The latest release of Vala is 0.7.3, which went public on May 26, 2009. It is a bugfix release for the 0.7 series, which is intended to be the last development series before 1.0. The biggest change in the 0.7 series, according to developer Jürg Billeter, is to C header file generation. In previous releases, Vala would generate a .h header file for every .vala source file, which caused problems:

This caused various issues when the dependencies between the .vala source files get complex or more specifically, circular, and it did not allow us to have internal methods that can be used in multiple .vala files but remain outside the public API. Therefore we decided to move to a single public C header file with 0.7 and stop using separate header files for internal methods.

That change demanded making changes to the build system for existing Vala applications, but Billeter said it should be the last such headache for a while.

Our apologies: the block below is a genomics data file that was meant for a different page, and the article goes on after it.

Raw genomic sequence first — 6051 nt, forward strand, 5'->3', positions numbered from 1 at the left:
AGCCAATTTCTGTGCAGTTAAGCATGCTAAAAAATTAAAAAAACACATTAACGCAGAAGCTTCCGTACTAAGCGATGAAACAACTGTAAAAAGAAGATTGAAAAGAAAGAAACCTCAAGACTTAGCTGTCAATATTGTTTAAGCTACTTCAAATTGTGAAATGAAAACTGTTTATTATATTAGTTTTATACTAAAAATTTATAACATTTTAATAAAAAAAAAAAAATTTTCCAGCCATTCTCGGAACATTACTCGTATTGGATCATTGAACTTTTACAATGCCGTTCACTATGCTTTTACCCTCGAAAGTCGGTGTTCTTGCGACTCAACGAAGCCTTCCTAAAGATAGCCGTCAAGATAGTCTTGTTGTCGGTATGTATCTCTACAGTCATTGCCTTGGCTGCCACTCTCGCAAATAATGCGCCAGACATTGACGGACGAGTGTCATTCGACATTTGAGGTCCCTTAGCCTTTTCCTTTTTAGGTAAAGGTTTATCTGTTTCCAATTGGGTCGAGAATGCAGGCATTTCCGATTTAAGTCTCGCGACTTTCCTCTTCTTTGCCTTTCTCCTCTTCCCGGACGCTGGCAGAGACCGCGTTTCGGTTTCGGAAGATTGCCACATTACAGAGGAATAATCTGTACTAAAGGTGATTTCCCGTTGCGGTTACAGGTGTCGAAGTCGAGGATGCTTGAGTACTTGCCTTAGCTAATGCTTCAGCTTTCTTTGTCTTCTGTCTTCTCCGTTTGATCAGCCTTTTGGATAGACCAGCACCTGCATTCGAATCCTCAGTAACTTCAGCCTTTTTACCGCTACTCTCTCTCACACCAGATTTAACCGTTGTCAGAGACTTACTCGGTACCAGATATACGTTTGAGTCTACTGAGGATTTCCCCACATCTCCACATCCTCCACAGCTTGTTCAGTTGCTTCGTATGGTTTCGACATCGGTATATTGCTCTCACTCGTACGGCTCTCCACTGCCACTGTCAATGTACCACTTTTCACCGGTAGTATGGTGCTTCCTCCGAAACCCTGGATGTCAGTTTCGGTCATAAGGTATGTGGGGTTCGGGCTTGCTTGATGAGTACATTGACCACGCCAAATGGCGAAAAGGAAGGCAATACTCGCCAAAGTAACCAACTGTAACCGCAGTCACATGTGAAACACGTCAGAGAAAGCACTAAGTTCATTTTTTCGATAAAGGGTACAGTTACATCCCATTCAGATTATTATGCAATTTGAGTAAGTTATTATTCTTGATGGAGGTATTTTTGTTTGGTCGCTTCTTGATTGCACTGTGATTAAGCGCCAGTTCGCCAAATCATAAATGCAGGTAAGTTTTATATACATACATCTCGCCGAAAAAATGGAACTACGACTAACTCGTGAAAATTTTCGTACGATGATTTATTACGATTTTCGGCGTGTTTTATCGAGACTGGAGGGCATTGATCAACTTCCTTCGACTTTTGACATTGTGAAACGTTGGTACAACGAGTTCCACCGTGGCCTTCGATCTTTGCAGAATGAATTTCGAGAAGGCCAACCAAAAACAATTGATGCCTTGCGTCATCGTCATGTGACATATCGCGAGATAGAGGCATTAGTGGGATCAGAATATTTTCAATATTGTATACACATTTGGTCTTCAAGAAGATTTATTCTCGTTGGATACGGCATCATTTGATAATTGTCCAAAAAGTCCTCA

Vala 1.0 is scheduled to be released in September of 2009, coinciding with the release of GNOME 2.28. According to Billeter, the project is on track to make the 1.0 deadline, which will mark the start of a long stable release cycle during which application developers can count on language stability. The bindings to GNOME libraries are maintained separately, Billeter said, and are added to and enhanced on an as-needed basis, so they are not subject to the same schedule.

The project offers a tutorial and sample code for those new to Vala; some familiarity with GObject is expected. Benchmarks between Vala and C show no significant execution speed losses (in some cases, Vala even beats plain C).

The project maintains a list of applications developed using Vala, in whole or in part, including GNOME panel applets and full-fledged applications. The webcam utility Cheese is currently maintaining a Vala branch in addition to its main trunk, just to road test the viability of the language. Billeter noted that although people generally think of using Vala only when starting a new project, it is possible to incorporate it into an existing C code base, too. "Among our users are both, people writing C that now want to move to something higher level and also people that just start programming in the GNOME environment," he said.
http://lwn.net/Articles/334969/

How do I get started with Vala/Genie